Dip, Dip, Hooray—Kids eat more veggies with flavored dips
Many parents have a difficult time persuading their preschool-aged children to try vegetables, let alone eat them regularly. Food and nutrition researchers have found that by offering a dip flavored with spices, children were more likely to try vegetables—including those they had previously rejected.
"Less than 10 percent of four-to-eight-year-olds consume the USDA (U.S. Department of Agriculture) recommended daily servings of vegetables," said Jennifer S. Savage, associate director of the Center for Childhood Obesity Research at Penn State. "Even more striking is that over one-third of children consume no servings of vegetables on a typical day. We wanted to figure out a way to increase vegetable consumption."
According to ChooseMyPlate, a USDA initiative, children between the ages of three and five should be eating one and a half to two cups of vegetables every day. Vegetables provide fiber and necessary nutrients. They can also replace less healthy food choices and combat obesity because they are less calorie-dense.
Savage and colleagues found that children were three times more likely to refuse eating a vegetable alone than they were to eat the same vegetable when paired with a reduced-fat flavored dip. And the children were twice as likely to reject a vegetable with no dip than they were if given the same vegetable with plain dip.
The researchers report in a recent issue of the Journal of the Academy of Nutrition and Dietetics that they worked with 34 children between the ages of 3 and 5 to determine each child's familiarity with vegetables and which were liked or disliked. The children were then reintroduced to the same vegetables, this time with a dip, and each child's likes and dislikes were reevaluated.
"Repeated exposure is a way to get kids to like new foods," said Savage. "This has been demonstrated in previous studies. But first you have to get them to taste the vegetable. Plus, the servings do not need to be huge—the key may be to start by offering really small portions."
In as few as four tasting sessions, Savage and colleagues found that preschoolers consumed more of a disliked vegetable when it was paired with a dip flavored with spices than when it was eaten alone.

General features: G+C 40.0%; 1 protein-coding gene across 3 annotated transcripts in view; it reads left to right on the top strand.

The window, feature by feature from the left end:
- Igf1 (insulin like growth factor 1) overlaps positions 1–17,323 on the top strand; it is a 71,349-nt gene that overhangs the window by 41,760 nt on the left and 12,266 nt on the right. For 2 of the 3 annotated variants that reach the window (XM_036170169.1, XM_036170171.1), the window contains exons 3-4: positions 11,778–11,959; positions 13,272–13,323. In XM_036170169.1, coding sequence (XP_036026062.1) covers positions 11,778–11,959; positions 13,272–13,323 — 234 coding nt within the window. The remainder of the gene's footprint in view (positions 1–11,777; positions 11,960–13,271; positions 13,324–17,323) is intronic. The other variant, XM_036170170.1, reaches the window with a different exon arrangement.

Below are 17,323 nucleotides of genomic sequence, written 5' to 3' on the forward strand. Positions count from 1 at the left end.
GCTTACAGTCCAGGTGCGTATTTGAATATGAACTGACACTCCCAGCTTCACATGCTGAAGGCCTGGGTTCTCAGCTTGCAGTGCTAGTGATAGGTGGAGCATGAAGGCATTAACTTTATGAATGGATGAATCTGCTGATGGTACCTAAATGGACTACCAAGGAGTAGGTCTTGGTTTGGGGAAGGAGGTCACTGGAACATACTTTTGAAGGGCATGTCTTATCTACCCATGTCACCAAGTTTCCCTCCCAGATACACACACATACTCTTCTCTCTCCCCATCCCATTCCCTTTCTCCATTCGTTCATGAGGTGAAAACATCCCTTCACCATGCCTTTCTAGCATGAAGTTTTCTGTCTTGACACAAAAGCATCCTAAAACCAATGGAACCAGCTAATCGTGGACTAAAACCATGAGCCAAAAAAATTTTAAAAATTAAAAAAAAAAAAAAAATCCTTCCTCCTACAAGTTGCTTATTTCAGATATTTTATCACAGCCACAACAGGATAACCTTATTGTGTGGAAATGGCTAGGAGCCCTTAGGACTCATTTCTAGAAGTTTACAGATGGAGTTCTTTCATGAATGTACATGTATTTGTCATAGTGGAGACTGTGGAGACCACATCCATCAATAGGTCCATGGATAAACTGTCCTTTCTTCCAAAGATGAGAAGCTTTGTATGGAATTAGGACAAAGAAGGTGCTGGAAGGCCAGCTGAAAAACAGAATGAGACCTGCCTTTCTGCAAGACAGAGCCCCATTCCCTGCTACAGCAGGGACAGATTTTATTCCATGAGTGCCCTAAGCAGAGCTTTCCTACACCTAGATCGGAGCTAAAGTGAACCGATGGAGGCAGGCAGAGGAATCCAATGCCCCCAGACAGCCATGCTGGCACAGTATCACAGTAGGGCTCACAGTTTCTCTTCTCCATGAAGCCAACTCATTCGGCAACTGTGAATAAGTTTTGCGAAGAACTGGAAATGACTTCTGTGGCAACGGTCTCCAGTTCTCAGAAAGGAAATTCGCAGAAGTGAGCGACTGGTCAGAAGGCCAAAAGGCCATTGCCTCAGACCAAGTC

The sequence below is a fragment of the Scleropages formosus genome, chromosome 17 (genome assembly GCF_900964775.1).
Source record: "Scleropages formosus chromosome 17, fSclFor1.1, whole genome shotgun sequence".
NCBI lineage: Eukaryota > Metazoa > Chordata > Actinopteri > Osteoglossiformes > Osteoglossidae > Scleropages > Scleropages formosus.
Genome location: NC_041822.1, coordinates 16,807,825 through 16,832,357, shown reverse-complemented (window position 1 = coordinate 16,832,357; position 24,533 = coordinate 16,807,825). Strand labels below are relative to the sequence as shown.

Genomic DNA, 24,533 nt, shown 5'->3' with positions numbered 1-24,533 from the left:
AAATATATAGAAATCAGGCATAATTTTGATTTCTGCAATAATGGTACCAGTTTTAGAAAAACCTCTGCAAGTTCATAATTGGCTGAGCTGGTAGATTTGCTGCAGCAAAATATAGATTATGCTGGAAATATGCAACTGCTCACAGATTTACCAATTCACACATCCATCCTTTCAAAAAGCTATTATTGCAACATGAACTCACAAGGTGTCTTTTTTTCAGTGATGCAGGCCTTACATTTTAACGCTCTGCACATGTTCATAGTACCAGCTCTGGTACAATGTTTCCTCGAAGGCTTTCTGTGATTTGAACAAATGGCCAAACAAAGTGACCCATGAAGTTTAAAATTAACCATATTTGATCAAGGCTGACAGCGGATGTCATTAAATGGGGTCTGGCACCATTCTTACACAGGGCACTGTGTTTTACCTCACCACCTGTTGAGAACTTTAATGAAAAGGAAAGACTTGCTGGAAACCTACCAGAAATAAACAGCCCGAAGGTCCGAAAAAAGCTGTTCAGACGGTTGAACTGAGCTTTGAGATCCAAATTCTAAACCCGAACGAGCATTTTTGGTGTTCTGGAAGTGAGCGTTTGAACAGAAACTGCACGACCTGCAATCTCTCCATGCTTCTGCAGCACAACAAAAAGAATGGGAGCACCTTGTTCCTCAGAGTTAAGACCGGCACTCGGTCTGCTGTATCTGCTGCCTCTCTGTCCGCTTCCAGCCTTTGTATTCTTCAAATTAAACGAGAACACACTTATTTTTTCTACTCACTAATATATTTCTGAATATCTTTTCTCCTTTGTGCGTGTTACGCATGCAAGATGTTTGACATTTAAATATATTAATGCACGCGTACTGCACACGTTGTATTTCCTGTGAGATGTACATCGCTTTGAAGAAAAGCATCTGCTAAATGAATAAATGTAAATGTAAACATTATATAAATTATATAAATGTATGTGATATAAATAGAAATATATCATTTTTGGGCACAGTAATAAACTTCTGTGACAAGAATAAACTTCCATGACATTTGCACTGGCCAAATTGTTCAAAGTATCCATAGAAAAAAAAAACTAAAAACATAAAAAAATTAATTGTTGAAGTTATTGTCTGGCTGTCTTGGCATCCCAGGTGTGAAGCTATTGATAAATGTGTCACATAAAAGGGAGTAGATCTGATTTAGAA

The children tasted and rated six different vegetables: carrots, cucumbers, celery, green beans, red peppers and yellow squash. After tasting each vegetable, the children were shown three cartoon faces and asked to pick which one best showed how they felt. Their choices were "yummy," "just okay" and "yucky." The researcher also noted if the child refused to try the sample. In the next session the children were introduced to five different Miracle Whip-based reduced-fat dips, one plain and the other four flavored with different combinations of spices. The most well-liked dips were flavored "pizza" and "ranch;" the least-liked dips were "herb" and "garlic."
After the initial tastings and ratings, the preschoolers were given veggies and dip together. Thirty-one percent of them deemed a vegetable alone to be "yummy," but when paired with a flavored dip 64 percent of the children found the vegetable "yummy." On the other end of the spectrum, 18 percent of children refused to eat a vegetable by itself, while only six percent would refuse to eat a vegetable when paired with a flavored dip.
In the last part of this study the researchers offered the preschoolers celery and yellow squash, paired with a preferred flavored dip. These vegetables were chosen because they were the least liked of the six tested. The children were offered celery one day and squash on a different day. As expected, overall, the children ate more of each veggie when paired with a dip than when it was served alone.
The amount of squash eaten by the preschoolers more than doubled when paired with a flavored dip. The quantity of celery eaten increased 62 percent when paired with a flavored dip.
"Just because a child refuses to taste a vegetable doesn't mean they don't like it," Savage said. "It's foreign—the key is to try to get them to taste it in a positive light."
Working with Savage were Julie Peterson, instructor, food science and nutrition, University of Minnesota, St. Paul; Michele Marini, statistician, Center for Childhood Obesity Research, Penn State; Leann Birch Distinguished Professor of Human Development and professor of nutritional sciences, and director of the Center for Childhood Obesity Research, Penn State; and Peter Bordi Jr., director, Center for Food Innovation, and associate professor of hospitality management, Penn State.
The McCormick Science Institute supported this research.